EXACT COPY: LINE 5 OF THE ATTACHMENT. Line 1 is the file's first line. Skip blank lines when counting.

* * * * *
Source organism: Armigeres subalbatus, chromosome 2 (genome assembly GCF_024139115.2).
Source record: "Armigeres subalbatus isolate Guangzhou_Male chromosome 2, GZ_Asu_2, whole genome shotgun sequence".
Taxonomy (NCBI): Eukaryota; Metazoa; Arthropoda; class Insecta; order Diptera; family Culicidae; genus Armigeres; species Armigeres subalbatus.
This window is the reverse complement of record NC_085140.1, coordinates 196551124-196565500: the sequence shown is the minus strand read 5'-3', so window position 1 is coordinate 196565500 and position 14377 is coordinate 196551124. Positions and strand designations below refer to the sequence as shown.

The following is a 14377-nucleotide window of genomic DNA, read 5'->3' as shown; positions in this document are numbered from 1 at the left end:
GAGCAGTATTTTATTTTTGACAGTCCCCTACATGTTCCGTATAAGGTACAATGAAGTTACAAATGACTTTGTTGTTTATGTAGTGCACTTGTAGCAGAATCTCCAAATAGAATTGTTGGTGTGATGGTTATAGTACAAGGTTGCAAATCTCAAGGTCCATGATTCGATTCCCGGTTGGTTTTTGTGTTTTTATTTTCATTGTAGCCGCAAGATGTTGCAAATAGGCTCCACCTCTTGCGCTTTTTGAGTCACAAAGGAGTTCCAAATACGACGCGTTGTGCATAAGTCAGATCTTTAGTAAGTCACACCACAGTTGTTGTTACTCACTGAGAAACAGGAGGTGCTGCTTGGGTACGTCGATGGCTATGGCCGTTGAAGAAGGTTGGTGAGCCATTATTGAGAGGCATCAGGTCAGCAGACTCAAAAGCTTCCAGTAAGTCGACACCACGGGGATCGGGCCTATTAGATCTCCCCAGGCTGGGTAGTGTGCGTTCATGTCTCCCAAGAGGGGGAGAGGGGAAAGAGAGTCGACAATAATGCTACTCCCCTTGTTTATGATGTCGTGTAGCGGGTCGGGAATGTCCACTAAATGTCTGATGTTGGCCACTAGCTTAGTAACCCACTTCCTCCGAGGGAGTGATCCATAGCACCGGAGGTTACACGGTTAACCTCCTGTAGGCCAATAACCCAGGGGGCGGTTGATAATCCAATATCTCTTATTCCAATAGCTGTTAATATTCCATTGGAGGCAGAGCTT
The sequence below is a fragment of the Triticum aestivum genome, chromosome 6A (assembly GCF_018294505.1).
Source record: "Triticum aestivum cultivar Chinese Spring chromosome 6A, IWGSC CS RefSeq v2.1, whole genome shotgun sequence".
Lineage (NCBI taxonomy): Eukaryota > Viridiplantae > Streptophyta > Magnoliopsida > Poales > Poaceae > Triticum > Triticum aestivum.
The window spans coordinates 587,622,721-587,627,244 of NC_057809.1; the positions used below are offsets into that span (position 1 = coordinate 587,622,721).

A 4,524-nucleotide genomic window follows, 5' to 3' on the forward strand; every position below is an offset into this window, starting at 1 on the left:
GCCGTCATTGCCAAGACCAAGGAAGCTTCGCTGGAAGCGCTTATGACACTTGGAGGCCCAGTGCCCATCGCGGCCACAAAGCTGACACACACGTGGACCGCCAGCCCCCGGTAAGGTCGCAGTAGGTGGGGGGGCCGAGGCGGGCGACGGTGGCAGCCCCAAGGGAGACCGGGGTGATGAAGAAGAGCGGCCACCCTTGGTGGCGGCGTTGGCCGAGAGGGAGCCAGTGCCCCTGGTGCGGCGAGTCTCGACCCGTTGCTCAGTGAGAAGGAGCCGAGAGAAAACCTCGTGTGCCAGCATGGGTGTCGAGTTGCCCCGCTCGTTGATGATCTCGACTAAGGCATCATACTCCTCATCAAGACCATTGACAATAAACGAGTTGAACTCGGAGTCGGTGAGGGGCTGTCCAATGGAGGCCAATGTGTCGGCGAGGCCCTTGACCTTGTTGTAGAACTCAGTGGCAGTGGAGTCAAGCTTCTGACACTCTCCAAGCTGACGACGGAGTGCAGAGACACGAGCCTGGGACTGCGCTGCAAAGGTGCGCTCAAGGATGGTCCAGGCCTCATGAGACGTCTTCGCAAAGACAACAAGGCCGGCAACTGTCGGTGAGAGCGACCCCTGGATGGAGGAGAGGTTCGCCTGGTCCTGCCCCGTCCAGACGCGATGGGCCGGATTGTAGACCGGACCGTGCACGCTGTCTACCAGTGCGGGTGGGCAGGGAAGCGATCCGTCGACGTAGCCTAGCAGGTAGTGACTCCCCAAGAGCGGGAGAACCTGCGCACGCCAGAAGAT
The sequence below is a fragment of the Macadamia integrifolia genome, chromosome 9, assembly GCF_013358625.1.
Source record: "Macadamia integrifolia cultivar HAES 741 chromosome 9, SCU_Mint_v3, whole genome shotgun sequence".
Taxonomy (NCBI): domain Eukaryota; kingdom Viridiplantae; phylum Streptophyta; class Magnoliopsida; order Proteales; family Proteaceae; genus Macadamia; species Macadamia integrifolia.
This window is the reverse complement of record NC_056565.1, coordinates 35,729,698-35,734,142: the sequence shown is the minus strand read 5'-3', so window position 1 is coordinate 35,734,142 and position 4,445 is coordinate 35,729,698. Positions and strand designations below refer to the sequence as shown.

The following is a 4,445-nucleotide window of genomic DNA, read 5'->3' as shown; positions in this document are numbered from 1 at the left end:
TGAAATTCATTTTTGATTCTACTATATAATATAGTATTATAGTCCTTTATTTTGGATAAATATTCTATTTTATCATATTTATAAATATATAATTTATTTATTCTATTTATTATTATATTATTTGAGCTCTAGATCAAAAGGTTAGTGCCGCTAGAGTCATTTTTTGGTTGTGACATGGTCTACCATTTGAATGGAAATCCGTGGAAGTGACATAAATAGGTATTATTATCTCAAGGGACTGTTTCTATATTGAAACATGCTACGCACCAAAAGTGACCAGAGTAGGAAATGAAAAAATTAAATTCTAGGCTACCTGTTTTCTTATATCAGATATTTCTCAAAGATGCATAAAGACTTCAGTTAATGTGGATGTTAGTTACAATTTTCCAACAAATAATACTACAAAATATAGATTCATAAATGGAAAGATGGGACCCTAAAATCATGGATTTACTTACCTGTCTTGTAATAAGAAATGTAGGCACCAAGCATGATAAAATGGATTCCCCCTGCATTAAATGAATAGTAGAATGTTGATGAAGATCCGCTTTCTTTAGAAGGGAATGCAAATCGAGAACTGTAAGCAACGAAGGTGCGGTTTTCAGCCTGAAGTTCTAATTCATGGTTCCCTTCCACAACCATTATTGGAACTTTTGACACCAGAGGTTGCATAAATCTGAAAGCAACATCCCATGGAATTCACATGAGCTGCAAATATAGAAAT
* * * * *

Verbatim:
The following is a 14377-nucleotide window of genomic DNA, read 5'->3' as shown; positions in this document are numbered from 1 at the left end: